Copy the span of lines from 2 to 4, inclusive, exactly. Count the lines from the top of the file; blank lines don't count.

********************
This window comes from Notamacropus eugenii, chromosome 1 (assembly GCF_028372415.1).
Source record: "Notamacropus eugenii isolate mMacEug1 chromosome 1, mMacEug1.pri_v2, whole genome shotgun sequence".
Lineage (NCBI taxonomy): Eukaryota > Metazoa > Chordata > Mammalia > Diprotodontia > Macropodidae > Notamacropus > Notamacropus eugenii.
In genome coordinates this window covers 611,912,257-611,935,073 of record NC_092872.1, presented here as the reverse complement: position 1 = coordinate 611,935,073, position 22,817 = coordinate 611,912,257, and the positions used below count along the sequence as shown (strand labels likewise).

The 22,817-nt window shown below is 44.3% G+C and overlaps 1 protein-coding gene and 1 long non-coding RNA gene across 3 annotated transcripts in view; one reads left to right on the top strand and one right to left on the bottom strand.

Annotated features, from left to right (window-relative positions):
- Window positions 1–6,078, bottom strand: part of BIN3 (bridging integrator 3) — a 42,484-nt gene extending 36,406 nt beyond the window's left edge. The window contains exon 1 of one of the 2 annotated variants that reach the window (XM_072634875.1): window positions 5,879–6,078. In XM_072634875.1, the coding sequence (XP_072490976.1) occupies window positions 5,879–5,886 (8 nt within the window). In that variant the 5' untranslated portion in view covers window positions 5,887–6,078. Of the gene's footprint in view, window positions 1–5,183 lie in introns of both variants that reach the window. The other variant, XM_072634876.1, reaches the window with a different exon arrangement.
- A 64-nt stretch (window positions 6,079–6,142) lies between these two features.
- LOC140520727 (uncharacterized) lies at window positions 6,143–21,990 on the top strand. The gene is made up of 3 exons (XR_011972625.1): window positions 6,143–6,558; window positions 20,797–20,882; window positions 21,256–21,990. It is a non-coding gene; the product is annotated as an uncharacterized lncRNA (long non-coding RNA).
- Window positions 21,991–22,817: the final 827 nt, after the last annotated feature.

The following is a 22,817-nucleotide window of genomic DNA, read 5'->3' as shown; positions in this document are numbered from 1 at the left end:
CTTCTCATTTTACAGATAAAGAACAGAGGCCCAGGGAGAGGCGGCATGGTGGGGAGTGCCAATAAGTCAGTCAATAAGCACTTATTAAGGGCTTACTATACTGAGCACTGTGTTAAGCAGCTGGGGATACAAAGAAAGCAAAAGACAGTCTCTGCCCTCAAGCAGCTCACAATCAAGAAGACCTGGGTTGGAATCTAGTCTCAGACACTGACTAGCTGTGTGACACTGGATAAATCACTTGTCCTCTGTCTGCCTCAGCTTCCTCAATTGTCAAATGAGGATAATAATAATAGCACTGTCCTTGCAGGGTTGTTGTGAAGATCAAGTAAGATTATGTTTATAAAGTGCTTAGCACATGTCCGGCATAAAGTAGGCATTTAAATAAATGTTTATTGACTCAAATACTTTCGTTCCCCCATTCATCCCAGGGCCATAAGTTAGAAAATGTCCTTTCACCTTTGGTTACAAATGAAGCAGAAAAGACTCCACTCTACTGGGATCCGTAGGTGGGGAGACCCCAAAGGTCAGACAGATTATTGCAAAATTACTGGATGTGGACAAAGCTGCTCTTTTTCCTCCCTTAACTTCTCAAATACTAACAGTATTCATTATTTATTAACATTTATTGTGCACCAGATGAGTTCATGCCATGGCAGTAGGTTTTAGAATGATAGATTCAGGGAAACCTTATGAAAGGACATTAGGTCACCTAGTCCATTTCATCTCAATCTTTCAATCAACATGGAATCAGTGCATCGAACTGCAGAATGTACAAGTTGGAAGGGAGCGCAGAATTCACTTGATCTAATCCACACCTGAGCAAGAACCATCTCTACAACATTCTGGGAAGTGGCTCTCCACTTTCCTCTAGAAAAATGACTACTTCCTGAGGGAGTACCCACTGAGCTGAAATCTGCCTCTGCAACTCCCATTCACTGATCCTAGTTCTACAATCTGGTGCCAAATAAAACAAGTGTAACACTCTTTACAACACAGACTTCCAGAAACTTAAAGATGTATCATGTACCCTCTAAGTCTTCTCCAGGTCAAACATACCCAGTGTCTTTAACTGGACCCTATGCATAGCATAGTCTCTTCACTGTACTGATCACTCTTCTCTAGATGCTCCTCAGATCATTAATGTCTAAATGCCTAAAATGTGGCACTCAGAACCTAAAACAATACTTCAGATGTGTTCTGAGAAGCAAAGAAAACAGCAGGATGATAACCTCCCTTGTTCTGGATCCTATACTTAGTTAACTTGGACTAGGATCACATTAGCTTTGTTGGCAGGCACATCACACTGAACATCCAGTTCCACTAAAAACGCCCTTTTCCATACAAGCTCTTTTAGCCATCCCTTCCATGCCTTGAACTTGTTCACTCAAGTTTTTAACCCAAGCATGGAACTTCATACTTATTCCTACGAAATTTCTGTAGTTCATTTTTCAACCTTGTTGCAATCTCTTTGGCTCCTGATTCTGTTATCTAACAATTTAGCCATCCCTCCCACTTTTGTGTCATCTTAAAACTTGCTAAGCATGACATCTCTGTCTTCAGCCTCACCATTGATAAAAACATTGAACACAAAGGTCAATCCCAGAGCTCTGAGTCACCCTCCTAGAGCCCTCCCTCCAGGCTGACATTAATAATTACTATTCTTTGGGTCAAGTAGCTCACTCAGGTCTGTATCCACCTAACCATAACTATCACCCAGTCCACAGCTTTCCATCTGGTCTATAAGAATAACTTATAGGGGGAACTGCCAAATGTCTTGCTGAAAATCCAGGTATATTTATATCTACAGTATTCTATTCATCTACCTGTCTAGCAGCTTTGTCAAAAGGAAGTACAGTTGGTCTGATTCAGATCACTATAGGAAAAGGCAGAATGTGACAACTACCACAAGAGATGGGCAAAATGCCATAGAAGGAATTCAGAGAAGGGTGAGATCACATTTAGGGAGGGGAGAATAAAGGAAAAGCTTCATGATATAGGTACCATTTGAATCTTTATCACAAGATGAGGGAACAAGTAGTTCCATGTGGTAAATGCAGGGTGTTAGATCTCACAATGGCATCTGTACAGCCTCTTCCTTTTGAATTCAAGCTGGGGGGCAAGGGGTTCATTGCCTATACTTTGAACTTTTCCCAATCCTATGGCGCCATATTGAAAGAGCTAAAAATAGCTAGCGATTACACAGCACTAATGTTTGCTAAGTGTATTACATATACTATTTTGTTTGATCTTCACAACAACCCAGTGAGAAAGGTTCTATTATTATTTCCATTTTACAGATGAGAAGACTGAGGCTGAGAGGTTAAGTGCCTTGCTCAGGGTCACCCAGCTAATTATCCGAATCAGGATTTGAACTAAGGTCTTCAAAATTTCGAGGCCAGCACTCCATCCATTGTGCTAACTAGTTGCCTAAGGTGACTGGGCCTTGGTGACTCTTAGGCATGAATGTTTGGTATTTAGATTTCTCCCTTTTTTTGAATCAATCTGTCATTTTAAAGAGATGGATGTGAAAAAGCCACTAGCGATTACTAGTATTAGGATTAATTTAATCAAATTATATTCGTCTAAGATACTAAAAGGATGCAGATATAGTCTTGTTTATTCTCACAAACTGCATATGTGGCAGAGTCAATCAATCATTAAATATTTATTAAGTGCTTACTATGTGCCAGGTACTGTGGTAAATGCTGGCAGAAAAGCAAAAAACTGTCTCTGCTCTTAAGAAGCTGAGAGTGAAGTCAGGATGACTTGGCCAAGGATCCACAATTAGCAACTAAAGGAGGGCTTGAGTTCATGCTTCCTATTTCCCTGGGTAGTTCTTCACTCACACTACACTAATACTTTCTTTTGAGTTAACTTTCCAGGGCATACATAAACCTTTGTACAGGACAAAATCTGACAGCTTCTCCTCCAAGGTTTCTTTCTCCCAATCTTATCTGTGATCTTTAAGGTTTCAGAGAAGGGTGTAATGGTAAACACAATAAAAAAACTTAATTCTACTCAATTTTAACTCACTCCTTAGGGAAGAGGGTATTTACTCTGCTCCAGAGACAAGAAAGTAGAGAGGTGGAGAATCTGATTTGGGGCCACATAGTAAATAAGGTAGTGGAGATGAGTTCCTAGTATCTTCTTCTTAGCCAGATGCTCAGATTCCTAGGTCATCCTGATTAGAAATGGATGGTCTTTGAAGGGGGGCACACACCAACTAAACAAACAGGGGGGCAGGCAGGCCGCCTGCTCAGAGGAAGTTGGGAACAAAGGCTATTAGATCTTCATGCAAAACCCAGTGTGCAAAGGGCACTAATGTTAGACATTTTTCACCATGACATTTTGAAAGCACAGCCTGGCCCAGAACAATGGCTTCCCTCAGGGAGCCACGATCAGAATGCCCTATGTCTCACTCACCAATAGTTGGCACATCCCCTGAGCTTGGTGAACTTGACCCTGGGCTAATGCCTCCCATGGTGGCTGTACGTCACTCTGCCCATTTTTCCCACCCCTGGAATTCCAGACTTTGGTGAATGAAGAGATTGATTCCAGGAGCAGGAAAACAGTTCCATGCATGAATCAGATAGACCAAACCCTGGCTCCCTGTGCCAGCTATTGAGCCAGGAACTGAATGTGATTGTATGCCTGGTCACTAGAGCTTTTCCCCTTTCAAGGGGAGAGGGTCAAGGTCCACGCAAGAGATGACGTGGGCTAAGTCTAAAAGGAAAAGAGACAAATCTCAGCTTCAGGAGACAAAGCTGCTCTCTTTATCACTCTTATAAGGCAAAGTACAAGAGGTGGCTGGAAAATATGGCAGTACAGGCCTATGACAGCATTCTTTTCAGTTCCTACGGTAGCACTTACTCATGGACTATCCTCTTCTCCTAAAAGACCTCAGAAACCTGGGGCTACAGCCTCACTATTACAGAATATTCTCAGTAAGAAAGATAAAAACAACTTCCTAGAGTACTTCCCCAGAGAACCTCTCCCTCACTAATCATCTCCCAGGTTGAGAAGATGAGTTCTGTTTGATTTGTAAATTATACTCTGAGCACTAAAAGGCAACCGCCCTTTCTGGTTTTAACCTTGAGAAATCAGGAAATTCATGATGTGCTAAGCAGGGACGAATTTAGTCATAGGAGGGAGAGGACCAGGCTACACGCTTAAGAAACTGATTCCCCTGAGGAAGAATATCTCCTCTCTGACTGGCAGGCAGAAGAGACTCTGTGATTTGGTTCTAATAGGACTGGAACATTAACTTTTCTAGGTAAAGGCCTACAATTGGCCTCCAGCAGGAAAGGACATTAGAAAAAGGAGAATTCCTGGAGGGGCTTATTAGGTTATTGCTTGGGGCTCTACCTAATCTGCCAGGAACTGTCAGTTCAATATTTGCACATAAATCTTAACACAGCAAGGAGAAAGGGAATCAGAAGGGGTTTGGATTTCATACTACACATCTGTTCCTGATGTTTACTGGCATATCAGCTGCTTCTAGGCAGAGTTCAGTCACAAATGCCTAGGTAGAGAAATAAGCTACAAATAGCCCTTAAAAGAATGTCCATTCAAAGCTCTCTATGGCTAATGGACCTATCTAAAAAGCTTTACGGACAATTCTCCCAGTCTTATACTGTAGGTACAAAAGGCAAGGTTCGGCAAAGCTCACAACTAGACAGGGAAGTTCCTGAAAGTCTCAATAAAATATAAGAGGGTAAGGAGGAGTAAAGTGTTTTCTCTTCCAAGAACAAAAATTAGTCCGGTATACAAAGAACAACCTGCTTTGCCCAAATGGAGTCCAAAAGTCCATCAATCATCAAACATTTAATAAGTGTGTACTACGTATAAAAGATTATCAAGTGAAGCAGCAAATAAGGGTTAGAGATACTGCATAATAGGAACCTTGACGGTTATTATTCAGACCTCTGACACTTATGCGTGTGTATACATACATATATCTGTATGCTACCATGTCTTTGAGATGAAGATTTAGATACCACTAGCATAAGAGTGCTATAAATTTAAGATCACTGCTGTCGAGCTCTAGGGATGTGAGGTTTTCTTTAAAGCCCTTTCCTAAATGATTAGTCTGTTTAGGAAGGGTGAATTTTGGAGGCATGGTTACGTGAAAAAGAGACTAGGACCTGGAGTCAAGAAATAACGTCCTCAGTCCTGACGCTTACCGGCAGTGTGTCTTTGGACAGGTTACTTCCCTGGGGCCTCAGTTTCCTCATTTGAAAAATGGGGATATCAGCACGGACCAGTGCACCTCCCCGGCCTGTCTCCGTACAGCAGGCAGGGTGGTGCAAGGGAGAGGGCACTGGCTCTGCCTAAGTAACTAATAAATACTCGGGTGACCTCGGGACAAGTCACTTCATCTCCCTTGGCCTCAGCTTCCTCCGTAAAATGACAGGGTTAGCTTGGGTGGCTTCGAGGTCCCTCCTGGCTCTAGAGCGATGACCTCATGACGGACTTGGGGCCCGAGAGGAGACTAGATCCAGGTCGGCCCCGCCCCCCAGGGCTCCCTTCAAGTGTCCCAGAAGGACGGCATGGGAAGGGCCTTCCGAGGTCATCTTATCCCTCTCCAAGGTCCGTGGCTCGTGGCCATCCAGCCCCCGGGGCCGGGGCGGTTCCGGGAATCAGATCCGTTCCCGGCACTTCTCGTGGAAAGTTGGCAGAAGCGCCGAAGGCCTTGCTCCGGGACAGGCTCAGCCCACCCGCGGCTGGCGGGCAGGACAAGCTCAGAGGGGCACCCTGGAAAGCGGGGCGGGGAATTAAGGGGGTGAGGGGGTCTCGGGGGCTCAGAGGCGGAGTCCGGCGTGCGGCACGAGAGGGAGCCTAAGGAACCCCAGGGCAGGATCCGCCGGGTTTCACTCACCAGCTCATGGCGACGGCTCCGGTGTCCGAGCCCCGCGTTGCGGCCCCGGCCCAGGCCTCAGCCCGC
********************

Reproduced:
Source record: "Notamacropus eugenii isolate mMacEug1 chromosome 1, mMacEug1.pri_v2, whole genome shotgun sequence".
Lineage (NCBI taxonomy): Eukaryota > Metazoa > Chordata > Mammalia > Diprotodontia > Macropodidae > Notamacropus > Notamacropus eugenii.
In genome coordinates this window covers 611,912,257-611,935,073 of record NC_092872.1, presented here as the reverse complement: position 1 = coordinate 611,935,073, position 22,817 = coordinate 611,912,257, and the positions used below count along the sequence as shown (strand labels likewise).